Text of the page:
The Yoga of Breath
- Richard Rosen
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pranayama is the process of expanding our usually small reservoir of prana by lengthening, directing, and regulating the movement of the breath and then limiting or restraining the increased pranic energy in the body-mind.
Oxygen starvation chronically excites the sympathetic branch of the autonomic nervous system and the fight-or-flight response.
The three channels meet at six places along the spine: the base of the spine, the lower abdomen, navel, heart, throat, and center of the forehead. Each confluence of the channels marks the
But the fact is that pranayama, for most students, develops much more slowly than posture. It’s important to understand this at the outset of your journey and lower your expectations accordingly.
we’ll use the following blanket terminology when folding: by matching the short edges, we’ll fold width-wise; and by matching the long edges, we’ll fold lengthwise.
On the first day of your first month of practice, write out your proposed schedule for that month in your journal (more on the journal in the next chapter). This way you won’t have to agonize over what to practice each day. But remember that whatever you come up with isn’t chiseled in granite. Be ready to change things around if the need arises. Then on the first of each following month, based on your experience in the month just passed, tune or revise your schedule as appropriate.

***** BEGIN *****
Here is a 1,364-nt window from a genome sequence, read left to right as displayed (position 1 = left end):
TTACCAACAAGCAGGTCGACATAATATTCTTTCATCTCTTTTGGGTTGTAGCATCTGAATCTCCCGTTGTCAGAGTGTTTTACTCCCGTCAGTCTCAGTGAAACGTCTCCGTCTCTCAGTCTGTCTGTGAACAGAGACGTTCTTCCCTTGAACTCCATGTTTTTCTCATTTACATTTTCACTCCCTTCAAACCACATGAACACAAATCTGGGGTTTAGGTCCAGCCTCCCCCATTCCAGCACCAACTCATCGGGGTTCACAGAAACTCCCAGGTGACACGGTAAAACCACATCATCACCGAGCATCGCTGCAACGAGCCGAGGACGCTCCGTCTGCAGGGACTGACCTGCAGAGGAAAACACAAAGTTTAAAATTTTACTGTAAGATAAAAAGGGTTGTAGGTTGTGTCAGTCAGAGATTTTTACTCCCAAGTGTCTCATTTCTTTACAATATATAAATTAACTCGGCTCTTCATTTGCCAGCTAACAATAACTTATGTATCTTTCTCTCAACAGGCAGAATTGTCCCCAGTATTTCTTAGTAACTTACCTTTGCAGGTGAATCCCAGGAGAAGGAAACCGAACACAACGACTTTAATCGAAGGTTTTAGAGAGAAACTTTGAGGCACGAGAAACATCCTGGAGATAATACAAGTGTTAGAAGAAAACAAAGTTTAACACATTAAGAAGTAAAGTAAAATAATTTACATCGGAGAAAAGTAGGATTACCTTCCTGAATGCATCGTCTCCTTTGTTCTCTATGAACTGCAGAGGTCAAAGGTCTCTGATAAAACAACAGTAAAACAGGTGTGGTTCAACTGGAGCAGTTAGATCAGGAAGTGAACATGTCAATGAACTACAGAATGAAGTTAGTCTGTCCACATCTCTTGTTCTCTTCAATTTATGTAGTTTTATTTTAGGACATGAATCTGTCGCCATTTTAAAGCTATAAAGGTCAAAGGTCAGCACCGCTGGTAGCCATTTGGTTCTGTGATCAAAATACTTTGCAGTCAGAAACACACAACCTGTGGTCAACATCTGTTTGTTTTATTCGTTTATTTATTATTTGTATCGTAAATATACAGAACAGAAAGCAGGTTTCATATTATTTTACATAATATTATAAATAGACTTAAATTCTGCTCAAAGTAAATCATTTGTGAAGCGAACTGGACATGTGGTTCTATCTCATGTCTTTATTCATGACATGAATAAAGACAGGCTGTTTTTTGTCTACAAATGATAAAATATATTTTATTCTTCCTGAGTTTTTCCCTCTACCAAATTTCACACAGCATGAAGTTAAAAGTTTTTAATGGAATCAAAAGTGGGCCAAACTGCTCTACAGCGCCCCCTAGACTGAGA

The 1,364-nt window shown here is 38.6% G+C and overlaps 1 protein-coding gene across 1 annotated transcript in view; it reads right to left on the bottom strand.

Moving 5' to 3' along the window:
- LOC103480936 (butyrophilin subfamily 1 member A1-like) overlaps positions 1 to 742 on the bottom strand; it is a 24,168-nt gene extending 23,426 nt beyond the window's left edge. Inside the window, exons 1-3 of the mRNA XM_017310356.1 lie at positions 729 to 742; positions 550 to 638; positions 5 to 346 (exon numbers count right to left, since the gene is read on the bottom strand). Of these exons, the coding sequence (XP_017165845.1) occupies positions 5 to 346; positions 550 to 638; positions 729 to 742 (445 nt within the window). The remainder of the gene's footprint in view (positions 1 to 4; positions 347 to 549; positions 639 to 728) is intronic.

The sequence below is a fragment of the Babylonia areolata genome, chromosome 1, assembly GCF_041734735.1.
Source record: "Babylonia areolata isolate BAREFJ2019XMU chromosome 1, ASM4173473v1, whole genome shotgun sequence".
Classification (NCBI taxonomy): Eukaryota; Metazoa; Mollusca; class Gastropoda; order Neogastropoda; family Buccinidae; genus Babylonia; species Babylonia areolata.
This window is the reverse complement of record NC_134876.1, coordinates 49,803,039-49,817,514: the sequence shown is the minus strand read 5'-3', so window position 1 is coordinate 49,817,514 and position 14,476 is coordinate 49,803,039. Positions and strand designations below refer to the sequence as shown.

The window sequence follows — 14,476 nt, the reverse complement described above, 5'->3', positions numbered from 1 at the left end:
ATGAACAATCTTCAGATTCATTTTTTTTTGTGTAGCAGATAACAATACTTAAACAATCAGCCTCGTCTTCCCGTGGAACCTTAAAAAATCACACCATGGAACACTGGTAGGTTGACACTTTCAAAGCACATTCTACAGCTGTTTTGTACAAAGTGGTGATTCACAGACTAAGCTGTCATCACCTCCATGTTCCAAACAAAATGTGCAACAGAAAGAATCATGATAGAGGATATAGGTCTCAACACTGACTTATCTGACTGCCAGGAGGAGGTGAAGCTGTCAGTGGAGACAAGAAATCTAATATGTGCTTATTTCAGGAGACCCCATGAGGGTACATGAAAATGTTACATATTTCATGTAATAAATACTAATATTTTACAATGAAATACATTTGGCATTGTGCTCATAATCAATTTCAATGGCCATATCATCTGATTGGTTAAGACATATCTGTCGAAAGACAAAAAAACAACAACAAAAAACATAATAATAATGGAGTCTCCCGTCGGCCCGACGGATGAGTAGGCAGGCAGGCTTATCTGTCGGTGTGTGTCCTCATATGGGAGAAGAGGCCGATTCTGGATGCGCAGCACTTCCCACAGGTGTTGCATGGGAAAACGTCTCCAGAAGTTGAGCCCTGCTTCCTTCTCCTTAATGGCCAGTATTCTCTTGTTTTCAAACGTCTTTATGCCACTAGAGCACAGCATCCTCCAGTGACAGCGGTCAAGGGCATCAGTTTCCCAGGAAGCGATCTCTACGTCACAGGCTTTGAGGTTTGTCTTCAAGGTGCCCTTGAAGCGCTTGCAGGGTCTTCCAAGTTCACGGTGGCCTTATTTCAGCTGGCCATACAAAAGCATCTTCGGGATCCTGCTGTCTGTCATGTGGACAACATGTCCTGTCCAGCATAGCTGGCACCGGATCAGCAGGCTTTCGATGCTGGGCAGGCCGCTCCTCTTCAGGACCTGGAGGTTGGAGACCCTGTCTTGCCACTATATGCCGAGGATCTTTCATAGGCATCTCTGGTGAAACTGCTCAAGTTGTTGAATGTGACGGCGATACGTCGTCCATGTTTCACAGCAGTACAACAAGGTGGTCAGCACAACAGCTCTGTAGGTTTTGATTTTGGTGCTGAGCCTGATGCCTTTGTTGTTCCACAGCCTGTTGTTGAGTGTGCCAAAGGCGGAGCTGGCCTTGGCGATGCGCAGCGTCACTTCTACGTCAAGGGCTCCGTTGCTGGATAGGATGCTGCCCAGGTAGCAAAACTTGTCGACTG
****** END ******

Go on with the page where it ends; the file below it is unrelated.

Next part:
Who is the breather?
Who is the breather? is just another way of asking, Who am I?
Anything less than fifteen minutes is really too little time to get much benefit from the practice, though on those days when any practice at all seems impossible,
The Witness engages the outer and inner worlds on their own terms and lets them speak in their own words. It’s present-centered, with no memories of the past or concerns about the future; self-reliant, independent of the approval or disapproval of others; and self-accepting, in both success and failure.
Always check in with your Witness at the start of practice, both asana and pranayama. Take a few minutes to look at your fluctuations for that day. Notice how you’re feeling, about yourself, your practice, about life in general. Are any obstacles looming on the horizon? If there are, just witness them, nothing more. The Witness not only sees but also, as it gains in strength and experience, suggests possible courses of action. Be sure to listen carefully for any words of wisdom from your Witness.
Years ago I had a teacher who would holler at anyone in class rash enough to stir in any way during Corpse, even if our nose was itching like crazy and we absolutely had to scratch. “Stop that moving,” he would shout out, and the culprit would get quiet again in a hurry. Rest assured I won’t do the same to you, but understand that stillness, both physical and mental, is the essence of the posture. Without it, it’s difficult to calm the fluctuations and achieve true relaxation. Corpse